‘Marshall Plan’ For Syria Urged


A Syrian opposition leader called yesterday for a massive aid program to help rebuild his country after President Bashar Assad’s regime falls, warning that a lack of economic development could open the door to extremism.

Abdelbaset Sieda, the head of the Syrian National Council, told a meeting of Syrian opposition representatives and diplomats that Syria would need a program similar to the Marshall Plan, the post-World War II European reconstruction effort, if the Assad regime collapses.


His appeal came as the UN refugee agency said yesterday that 100,000 refugees fled Syria in August, the highest monthly total since the uprising began.

The rise in people seeking asylum in neighboring countries brings the total of Syrian refugees registered or awaiting registration to over 234,360, spokeswoman Melissa Fleming said in Geneva.

The Syrian opposition leader also said that Assad’s regime had devastated public finances and institutions to such an extent that Syria won’t be able to rely immediately — or solely — on oil revenues and taxes in any rebuilding effort.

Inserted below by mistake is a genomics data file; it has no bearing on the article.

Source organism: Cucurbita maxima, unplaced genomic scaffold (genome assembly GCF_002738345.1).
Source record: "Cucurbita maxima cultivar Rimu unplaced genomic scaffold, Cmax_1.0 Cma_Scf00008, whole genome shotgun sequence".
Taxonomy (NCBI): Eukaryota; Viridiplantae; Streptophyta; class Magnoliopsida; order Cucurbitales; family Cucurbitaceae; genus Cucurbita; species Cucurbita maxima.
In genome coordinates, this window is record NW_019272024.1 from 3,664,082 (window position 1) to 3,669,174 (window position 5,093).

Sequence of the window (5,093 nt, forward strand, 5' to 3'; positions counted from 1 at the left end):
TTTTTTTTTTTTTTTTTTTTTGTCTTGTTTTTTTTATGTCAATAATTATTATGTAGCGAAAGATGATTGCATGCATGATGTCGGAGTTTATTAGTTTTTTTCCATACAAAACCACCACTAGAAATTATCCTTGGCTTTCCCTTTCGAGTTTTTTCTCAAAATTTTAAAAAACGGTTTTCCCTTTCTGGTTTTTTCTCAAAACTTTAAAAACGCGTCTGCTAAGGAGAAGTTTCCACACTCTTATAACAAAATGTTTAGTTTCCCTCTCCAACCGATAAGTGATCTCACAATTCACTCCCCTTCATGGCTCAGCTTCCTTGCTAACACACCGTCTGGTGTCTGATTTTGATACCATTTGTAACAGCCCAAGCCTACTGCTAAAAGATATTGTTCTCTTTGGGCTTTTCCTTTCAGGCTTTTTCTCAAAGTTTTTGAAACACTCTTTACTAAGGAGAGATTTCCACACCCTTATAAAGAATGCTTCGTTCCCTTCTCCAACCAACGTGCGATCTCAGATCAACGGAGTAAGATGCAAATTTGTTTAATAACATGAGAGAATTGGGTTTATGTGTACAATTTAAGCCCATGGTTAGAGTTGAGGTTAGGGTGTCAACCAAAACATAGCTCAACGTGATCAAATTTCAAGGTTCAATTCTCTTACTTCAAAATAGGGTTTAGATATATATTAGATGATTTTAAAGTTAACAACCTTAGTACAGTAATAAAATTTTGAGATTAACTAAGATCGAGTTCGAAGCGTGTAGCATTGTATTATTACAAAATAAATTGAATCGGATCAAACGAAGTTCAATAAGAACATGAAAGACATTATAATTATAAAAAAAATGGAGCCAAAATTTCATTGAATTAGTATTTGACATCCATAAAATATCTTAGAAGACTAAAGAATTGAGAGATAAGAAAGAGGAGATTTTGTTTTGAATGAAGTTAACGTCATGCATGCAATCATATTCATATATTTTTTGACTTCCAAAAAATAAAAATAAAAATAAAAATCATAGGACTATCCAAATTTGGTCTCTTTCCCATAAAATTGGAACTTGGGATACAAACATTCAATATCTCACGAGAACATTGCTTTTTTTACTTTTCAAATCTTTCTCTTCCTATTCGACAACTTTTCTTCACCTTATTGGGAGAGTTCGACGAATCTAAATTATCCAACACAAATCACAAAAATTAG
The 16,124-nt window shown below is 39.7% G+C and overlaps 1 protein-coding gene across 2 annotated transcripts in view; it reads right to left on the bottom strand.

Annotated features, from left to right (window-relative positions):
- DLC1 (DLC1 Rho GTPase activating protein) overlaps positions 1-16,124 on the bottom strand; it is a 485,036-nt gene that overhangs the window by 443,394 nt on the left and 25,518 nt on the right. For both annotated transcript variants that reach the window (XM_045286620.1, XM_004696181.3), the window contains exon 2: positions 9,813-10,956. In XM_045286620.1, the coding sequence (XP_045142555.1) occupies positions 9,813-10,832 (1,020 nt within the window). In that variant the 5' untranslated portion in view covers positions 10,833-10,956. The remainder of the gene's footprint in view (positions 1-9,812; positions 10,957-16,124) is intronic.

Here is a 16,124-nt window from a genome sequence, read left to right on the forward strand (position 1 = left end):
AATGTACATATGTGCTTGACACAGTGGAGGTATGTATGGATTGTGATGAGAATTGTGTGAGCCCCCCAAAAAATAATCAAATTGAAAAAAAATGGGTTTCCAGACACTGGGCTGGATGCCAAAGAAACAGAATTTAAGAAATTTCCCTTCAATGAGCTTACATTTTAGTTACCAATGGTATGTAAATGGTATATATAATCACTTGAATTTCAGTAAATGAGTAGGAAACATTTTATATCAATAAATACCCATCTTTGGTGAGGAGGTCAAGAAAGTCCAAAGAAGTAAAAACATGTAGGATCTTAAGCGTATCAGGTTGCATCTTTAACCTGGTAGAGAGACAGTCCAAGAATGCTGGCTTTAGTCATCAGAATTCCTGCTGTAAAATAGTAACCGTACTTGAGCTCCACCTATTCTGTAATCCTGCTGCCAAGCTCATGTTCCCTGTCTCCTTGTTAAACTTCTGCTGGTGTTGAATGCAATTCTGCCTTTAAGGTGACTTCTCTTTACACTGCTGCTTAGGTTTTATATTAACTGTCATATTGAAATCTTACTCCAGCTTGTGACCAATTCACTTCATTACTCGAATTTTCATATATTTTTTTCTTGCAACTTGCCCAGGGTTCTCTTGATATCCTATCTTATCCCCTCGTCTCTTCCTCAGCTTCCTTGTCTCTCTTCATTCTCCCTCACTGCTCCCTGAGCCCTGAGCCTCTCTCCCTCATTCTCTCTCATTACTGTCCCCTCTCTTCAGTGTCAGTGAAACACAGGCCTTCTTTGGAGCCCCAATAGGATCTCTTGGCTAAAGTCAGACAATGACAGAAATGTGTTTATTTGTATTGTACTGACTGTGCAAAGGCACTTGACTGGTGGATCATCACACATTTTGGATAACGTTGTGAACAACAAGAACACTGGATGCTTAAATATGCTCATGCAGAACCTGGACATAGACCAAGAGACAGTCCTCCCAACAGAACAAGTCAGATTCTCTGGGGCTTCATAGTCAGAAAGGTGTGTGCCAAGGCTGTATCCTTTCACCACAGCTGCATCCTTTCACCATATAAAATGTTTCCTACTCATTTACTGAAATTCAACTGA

“In the aftermath of the destruction … we are convinced Syria needs a Marshall-style plan to ensure it stands again on solid financial and economic ground,” Sieda said.

The gathering on economic rebuilding, which Germany chairs jointly with the UAE, aimed to address how to prevent basic services and infrastructure from collapsing and how to revive the economy in a post-Assad Syria.

Sieda also warned that any nation now helping the Assad regime could not expect to get its money back under a new government.
The meeting’s host, German Foreign Minister Guido Westerwelle, called for a transition government to be installed as quickly as possible in Syria, saying Assad’s regime was “crumbling from inside.”

He called for a “common platform of all opposition groups” that was “committed to democracy, tolerance and pluralism.”

Arab News

Arab News is Saudi Arabia's first English-language newspaper. It was founded in 1975 by Hisham and Mohammed Ali Hafiz. Today, it is one of 29 publications produced by Saudi Research & Publishing Company (SRPC), a subsidiary of Saudi Research & Marketing Group (SRMG).

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